To overcome these barriers, a generation of mass scale, whole building energy efficiency and electrification public subsidy and financing programs will be needed, combined with ever stricter requirements for building energy performance. The market has failed at adopting decarbonization at scale, so the United States government should finance this necessary work. Such massive investment that could come with a Green New Deal would dramatically transform the energy efficiency space, lowering emissions, creating jobs, and overcoming these market barriers.20 Such public largess would beg the question of ownership: if the government plows so much money into housing and other buildings, why should that real estate continue to be privately owned? What other problems could be solved with a different ownership structure less beholden to the strictures of private profit — perhaps the housing availability and cost crisis?

To find a real world model of what such a Green New Deal for housing might look like, one example to consider is the EnergieSprong program. First deployed in the Netherlands, the program’s main innovation is using prefabricated mass manufactured exterior panels to quickly and cheaply improve a building’s envelope. After scanning the existing exterior of the building, a manufacturer creates a number of puzzle piece-like insulated panels that are installed over the existing envelope. It’s kind of like giving the whole house a really big coat.

This approach is quick, relatively cheap, causes no major disruptions to occupants’ lives, and can be scalable for buildings with similar designs. Instead of spending months ripping out walls, blowing in new insulation, and air sealing, prefabricated insulated wall and roof panels can be installed in as little as a week.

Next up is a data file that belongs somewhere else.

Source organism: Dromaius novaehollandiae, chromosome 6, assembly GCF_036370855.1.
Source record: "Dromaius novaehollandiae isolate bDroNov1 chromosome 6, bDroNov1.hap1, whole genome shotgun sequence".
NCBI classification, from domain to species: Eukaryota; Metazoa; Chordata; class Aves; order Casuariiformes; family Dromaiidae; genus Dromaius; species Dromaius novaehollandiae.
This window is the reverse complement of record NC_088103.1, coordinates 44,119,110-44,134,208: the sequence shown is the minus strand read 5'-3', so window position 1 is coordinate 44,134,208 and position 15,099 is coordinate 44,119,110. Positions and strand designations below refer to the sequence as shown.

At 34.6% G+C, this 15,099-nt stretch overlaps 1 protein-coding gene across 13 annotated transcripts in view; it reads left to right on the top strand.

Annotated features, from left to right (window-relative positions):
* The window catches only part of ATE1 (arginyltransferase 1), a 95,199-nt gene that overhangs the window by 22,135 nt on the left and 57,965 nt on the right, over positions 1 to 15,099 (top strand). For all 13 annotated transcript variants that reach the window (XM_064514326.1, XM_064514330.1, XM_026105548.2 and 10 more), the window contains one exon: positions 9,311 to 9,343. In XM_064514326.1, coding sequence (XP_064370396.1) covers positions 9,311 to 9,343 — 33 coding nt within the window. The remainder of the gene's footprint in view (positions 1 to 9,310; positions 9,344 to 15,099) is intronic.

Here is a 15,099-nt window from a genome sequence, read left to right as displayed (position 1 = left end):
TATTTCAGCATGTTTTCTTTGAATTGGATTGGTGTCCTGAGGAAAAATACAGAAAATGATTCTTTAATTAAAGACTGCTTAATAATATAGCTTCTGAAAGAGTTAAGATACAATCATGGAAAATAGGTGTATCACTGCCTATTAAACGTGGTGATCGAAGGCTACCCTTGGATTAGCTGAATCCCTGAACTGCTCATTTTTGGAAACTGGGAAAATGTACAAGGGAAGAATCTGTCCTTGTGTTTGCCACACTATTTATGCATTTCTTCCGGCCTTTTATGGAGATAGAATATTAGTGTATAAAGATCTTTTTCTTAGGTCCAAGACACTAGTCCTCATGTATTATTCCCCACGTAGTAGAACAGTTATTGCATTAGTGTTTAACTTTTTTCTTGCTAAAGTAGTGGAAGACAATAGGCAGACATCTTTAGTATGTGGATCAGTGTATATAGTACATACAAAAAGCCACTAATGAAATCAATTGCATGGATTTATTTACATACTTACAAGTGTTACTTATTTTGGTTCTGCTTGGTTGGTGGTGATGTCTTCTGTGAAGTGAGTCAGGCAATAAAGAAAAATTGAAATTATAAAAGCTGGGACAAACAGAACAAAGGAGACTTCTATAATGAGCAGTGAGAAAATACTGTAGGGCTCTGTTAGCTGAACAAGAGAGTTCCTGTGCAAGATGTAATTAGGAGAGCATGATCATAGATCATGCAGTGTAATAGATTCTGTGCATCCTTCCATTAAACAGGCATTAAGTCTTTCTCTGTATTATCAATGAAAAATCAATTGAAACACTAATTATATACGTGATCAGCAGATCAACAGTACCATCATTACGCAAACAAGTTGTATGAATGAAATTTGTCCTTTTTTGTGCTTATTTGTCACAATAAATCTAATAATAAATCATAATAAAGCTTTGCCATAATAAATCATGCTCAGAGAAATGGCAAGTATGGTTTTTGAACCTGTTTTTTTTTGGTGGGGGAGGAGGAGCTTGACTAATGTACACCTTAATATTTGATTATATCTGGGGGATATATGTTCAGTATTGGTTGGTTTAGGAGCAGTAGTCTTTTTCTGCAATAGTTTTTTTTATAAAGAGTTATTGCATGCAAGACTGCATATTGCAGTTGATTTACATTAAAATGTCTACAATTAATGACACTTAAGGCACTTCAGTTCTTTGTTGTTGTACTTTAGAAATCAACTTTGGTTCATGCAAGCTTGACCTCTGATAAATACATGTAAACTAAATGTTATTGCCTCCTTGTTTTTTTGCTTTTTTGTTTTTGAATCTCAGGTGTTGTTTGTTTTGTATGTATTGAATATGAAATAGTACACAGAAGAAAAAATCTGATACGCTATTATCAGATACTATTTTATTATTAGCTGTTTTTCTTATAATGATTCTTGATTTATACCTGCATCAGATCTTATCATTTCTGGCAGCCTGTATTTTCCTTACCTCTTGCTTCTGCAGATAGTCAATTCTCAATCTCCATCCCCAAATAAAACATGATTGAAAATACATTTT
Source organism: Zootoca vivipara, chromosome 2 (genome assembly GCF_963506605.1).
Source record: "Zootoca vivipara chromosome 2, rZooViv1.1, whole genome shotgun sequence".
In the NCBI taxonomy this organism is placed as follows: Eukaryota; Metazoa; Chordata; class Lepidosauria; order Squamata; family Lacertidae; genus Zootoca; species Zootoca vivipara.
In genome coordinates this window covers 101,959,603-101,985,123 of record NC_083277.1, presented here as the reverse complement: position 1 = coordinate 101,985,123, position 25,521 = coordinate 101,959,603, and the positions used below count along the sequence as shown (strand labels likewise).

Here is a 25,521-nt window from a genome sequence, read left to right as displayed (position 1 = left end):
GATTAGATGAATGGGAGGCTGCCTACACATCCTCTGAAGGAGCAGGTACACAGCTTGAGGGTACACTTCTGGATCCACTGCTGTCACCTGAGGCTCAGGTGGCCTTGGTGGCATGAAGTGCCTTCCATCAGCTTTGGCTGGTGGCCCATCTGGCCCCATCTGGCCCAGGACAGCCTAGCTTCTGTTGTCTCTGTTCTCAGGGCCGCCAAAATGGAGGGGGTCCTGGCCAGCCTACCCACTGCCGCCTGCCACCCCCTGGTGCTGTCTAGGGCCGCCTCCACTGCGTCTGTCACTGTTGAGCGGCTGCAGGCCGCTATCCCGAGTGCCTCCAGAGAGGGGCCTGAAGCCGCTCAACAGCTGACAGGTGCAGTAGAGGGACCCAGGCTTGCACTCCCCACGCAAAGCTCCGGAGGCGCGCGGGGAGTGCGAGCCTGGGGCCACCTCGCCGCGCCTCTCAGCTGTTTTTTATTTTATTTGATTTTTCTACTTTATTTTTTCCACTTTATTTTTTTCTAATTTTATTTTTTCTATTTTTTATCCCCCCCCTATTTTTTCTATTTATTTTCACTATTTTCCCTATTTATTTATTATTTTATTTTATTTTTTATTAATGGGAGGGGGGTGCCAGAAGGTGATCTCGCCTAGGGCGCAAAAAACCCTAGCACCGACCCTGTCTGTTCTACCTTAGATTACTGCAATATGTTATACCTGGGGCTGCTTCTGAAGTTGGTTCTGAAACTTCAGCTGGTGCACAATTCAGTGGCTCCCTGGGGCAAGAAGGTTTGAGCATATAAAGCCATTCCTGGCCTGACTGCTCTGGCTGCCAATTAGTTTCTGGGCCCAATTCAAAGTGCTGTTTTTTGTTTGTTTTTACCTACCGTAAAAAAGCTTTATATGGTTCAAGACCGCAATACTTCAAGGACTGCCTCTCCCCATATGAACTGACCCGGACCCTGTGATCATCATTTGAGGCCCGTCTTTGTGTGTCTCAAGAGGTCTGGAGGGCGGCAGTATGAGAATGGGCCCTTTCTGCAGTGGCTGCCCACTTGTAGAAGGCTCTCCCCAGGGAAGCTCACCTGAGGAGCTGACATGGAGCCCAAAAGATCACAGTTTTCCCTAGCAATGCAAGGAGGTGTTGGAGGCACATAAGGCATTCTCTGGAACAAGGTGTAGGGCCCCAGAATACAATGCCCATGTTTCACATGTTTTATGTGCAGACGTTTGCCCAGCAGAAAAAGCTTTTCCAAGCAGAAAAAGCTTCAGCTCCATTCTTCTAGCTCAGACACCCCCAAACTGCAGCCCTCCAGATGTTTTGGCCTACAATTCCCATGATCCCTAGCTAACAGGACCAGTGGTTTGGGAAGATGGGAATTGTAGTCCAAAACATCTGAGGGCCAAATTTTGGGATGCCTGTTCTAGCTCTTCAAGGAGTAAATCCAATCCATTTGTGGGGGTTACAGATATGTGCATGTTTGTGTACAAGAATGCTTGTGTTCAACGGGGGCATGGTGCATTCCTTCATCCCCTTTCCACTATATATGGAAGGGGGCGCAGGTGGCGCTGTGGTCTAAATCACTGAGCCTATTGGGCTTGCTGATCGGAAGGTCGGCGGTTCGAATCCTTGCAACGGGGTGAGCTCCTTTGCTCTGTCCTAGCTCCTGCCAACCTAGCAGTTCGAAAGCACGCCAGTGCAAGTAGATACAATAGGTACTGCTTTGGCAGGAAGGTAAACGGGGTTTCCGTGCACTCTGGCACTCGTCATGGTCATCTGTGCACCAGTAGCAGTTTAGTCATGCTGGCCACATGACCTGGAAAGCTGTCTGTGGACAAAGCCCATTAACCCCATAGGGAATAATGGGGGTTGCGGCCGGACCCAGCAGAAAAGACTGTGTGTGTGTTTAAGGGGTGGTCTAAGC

The EnergieSprong approach solves many technical issues of deep retrofits for certain existing buildings, but leaves some of the social issues. To date the EnergieSprong program has retrofitted five thousand social housing buildings to a net zero carbon level of performance, with another twenty thousand planned across the European Union.21 This scale is far below what is needed in the European Union, let alone the United States, and again highlights the limitations of market-based financing models. EnergieSprong is built around financing retrofits primarily from their cost savings. In an economic model still dominated by the cost instead of the carbon savings of building decarbonization, such efforts can only go so far without the massive interventions by state actors under efforts like the Green New Deal.

About the Author

Benjamin Silverman is a building sustainability professional based in Boston, MA. He received his MS in Environmental Policy and Sustainability Management in 2014 from The New School. He is a Certified Passive House Consultant and LEED AP: Building Design and Construction.

Editors

Zach Zill (Lead Editor)
Mara Freilich (Co-Editor)
Justin Shipley & Britta Voss (Technical Editors)
Britta Voss (Copy Editor)
Søren Hough & Matt Moss (SftP Online Editors)

References